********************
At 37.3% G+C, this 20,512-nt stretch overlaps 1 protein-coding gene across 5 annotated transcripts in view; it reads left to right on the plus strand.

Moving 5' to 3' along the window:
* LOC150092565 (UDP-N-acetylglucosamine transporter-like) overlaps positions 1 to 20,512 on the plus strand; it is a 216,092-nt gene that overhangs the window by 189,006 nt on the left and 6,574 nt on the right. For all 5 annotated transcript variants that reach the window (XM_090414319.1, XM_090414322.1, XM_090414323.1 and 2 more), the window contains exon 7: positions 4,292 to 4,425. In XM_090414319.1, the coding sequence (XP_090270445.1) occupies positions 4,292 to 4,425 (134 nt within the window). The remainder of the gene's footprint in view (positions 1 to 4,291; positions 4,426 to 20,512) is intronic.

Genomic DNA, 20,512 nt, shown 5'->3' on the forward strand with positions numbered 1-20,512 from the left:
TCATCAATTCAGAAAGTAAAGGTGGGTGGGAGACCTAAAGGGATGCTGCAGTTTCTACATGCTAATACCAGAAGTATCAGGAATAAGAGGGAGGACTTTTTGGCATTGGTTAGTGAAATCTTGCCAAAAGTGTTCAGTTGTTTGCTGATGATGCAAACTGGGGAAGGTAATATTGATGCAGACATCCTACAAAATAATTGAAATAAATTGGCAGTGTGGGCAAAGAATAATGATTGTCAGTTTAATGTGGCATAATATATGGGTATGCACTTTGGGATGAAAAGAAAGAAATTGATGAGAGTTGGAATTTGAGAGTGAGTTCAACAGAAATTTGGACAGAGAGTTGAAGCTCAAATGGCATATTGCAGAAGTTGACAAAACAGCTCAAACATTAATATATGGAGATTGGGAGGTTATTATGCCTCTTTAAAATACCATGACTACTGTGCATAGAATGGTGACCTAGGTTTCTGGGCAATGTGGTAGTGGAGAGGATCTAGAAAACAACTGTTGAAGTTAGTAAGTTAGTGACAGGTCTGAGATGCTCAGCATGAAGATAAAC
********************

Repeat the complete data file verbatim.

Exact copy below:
At 37.3% G+C, this 20,512-nt stretch overlaps 1 protein-coding gene across 5 annotated transcripts in view; it reads left to right on the plus strand.

Moving 5' to 3' along the window:
* LOC150092565 (UDP-N-acetylglucosamine transporter-like) overlaps positions 1 to 20,512 on the plus strand; it is a 216,092-nt gene that overhangs the window by 189,006 nt on the left and 6,574 nt on the right. For all 5 annotated transcript variants that reach the window (XM_090414319.1, XM_090414322.1, XM_090414323.1 and 2 more), the window contains exon 7: positions 4,292 to 4,425. In XM_090414319.1, the coding sequence (XP_090270445.1) occupies positions 4,292 to 4,425 (134 nt within the window). The remainder of the gene's footprint in view (positions 1 to 4,291; positions 4,426 to 20,512) is intronic.

Genomic DNA, 20,512 nt, shown 5'->3' on the forward strand with positions numbered 1-20,512 from the left:
TCATCAATTCAGAAAGTAAAGGTGGGTGGGAGACCTAAAGGGATGCTGCAGTTTCTACATGCTAATACCAGAAGTATCAGGAATAAGAGGGAGGACTTTTTGGCATTGGTTAGTGAAATCTTGCCAAAAGTGTTCAGTTGTTTGCTGATGATGCAAACTGGGGAAGGTAATATTGATGCAGACATCCTACAAAATAATTGAAATAAATTGGCAGTGTGGGCAAAGAATAATGATTGTCAGTTTAATGTGGCATAATATATGGGTATGCACTTTGGGATGAAAAGAAAGAAATTGATGAGAGTTGGAATTTGAGAGTGAGTTCAACAGAAATTTGGACAGAGAGTTGAAGCTCAAATGGCATATTGCAGAAGTTGACAAAACAGCTCAAACATTAATATATGGAGATTGGGAGGTTATTATGCCTCTTTAAAATACCATGACTACTGTGCATAGAATGGTGACCTAGGTTTCTGGGCAATGTGGTAGTGGAGAGGATCTAGAAAACAACTGTTGAAGTTAGTAAGTTAGTGACAGGTCTGAGATGCTCAGCATGAAGATAAAC